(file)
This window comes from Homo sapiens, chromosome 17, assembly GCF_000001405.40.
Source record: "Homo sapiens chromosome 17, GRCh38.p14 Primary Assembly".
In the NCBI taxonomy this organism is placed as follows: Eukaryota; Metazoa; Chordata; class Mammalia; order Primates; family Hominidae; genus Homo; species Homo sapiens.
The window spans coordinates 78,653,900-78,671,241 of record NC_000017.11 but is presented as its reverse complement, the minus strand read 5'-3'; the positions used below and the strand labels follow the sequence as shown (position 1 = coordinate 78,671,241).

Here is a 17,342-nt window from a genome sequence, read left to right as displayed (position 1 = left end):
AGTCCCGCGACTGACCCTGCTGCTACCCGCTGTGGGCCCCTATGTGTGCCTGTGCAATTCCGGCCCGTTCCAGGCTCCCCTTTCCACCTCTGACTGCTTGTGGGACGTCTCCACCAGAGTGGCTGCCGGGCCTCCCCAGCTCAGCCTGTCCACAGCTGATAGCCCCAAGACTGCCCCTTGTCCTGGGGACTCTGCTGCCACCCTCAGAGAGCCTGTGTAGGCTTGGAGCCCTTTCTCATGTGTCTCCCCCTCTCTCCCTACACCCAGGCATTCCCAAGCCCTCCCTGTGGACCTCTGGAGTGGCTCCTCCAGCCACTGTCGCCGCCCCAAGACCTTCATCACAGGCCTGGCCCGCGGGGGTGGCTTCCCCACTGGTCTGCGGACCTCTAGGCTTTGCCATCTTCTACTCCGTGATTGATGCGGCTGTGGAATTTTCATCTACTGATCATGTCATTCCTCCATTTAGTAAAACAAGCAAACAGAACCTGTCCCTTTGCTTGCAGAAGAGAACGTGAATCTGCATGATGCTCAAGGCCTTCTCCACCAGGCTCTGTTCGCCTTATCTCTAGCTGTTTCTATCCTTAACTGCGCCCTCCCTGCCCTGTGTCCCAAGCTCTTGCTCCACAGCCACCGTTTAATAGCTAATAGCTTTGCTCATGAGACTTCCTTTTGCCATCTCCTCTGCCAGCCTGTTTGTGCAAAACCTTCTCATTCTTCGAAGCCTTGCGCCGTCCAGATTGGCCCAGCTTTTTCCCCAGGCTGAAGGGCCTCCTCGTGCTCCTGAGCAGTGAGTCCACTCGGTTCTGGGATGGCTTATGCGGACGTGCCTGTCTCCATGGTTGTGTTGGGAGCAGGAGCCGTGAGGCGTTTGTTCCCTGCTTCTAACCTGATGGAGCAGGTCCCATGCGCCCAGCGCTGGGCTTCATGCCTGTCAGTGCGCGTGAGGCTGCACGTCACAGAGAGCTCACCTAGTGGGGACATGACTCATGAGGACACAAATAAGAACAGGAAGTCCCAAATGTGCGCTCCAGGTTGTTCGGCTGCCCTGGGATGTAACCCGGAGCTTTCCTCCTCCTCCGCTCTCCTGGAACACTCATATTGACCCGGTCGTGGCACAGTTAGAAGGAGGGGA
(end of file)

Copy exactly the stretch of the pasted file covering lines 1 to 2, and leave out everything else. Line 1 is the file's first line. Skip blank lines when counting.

This window comes from Homo sapiens, chromosome 17, assembly GCF_000001405.40.
Source record: "Homo sapiens chromosome 17, GRCh38.p14 Primary Assembly".